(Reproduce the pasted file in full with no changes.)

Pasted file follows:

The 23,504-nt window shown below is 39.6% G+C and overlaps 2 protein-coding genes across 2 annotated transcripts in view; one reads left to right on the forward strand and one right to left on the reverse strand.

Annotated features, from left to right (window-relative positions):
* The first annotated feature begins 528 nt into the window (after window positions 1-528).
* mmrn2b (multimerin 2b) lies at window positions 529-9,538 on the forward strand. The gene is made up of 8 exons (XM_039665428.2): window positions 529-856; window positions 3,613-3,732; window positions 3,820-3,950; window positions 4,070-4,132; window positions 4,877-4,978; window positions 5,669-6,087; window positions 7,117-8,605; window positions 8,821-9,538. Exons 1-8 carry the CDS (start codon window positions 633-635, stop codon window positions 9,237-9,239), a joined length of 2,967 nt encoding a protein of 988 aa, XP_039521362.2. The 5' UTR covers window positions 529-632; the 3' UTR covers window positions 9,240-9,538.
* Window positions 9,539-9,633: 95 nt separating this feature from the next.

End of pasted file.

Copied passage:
The 23,504-nt window shown below is 39.6% G+C and overlaps 2 protein-coding genes across 2 annotated transcripts in view; one reads left to right on the forward strand and one right to left on the reverse strand.

Annotated features, from left to right (window-relative positions):
* The first annotated feature begins 528 nt into the window (after window positions 1-528).
* mmrn2b (multimerin 2b) lies at window positions 529-9,538 on the forward strand. The gene is made up of 8 exons (XM_039665428.2): window positions 529-856; window positions 3,613-3,732; window positions 3,820-3,950; window positions 4,070-4,132; window positions 4,877-4,978; window positions 5,669-6,087; window positions 7,117-8,605; window positions 8,821-9,538. Exons 1-8 carry the CDS (start codon window positions 633-635, stop codon window positions 9,237-9,239), a joined length of 2,967 nt encoding a protein of 988 aa, XP_039521362.2. The 5' UTR covers window positions 529-632; the 3' UTR covers window positions 9,240-9,538.
* Window positions 9,539-9,633: 95 nt separating this feature from the next.